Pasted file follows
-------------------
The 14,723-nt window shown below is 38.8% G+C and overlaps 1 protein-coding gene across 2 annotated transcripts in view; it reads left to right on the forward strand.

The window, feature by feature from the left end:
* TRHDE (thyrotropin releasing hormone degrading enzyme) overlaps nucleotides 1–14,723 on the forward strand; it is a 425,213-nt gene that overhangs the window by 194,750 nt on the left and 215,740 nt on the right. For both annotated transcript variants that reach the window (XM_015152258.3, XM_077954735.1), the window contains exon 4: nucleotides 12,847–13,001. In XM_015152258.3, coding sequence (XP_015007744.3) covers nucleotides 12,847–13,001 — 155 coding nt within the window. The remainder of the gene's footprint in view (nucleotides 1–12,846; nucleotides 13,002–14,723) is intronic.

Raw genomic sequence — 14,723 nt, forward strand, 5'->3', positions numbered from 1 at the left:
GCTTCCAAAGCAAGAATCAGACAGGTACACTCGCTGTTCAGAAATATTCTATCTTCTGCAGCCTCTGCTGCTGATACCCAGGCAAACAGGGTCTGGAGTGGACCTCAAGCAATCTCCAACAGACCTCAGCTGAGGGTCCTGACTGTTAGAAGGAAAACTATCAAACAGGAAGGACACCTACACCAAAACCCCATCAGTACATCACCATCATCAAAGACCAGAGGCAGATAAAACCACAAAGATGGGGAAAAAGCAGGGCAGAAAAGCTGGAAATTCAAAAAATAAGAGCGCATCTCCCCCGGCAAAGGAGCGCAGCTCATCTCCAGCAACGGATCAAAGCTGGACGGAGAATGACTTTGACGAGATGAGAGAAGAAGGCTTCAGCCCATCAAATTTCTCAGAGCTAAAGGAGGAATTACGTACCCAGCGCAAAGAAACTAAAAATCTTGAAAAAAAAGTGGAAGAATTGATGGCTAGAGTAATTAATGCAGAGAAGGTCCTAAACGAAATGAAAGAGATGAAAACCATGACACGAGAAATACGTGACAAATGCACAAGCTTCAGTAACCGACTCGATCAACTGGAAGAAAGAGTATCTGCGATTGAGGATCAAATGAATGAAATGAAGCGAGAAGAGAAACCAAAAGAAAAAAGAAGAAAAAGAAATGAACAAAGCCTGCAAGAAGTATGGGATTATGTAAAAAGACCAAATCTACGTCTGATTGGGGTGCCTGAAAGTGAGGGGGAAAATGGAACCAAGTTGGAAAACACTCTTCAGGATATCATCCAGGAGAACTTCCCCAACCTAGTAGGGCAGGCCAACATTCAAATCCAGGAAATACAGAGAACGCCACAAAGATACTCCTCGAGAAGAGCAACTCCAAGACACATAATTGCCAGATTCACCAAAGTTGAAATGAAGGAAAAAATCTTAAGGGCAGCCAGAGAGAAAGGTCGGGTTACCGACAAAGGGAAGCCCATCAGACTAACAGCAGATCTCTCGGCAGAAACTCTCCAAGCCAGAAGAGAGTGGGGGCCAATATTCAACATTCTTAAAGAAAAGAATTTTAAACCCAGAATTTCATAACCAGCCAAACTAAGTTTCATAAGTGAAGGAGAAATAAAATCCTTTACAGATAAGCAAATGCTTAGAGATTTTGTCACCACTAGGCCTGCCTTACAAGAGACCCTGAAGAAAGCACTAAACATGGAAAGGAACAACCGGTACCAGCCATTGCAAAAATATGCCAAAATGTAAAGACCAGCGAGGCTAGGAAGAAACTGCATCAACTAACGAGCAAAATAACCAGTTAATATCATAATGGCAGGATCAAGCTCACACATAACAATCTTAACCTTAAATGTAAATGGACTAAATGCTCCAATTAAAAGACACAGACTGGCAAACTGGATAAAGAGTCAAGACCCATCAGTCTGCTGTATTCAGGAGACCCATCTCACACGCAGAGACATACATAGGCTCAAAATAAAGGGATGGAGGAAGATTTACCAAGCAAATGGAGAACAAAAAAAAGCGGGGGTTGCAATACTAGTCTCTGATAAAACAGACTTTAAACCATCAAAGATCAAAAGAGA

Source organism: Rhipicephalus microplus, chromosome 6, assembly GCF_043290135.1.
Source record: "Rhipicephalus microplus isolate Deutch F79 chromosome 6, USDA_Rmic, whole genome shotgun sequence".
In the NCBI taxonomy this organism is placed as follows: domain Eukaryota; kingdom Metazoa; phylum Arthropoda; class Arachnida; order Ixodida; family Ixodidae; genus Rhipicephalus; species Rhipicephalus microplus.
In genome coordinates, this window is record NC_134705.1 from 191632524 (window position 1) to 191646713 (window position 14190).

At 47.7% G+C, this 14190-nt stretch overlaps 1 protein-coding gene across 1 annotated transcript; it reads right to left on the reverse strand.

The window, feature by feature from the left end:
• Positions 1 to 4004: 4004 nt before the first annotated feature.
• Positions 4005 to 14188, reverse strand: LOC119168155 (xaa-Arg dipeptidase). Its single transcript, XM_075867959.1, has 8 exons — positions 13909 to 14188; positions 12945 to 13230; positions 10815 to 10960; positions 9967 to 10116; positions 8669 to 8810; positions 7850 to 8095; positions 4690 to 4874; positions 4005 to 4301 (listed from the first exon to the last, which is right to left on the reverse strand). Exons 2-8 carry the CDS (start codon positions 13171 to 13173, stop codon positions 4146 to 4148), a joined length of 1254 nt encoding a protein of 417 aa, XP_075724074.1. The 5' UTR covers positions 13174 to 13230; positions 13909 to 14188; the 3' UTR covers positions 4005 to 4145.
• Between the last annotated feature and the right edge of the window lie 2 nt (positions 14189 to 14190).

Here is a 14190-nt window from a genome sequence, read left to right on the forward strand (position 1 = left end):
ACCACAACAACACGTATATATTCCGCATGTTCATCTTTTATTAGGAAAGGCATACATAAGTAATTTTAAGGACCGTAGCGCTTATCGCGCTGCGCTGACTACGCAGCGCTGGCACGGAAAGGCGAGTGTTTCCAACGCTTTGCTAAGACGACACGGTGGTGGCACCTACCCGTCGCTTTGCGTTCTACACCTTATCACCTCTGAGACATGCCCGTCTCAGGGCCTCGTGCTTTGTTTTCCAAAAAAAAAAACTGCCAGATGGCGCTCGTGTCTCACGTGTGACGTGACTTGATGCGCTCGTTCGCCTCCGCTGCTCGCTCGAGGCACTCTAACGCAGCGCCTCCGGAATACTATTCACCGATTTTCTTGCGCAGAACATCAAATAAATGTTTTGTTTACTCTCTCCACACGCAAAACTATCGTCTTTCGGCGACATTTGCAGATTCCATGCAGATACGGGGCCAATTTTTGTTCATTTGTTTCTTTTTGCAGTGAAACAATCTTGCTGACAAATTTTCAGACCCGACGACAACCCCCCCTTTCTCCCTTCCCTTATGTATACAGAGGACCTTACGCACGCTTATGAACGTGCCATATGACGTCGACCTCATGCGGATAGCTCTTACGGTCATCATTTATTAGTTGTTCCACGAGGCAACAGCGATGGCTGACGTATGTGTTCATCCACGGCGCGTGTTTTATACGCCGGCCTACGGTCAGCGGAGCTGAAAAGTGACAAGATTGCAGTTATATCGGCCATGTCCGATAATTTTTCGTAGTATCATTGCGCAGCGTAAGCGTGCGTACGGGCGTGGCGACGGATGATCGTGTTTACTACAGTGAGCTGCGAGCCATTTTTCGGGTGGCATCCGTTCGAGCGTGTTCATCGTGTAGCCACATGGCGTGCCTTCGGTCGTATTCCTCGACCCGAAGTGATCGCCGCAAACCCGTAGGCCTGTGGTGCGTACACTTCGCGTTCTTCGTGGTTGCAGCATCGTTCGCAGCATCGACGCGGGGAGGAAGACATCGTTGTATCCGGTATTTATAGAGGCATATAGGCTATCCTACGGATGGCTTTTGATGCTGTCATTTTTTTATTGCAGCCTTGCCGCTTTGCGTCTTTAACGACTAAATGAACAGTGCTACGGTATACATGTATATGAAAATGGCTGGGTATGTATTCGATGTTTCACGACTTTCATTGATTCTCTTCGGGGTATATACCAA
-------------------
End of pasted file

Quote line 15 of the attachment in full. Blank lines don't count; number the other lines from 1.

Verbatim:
Here is a 14190-nt window from a genome sequence, read left to right on the forward strand (position 1 = left end):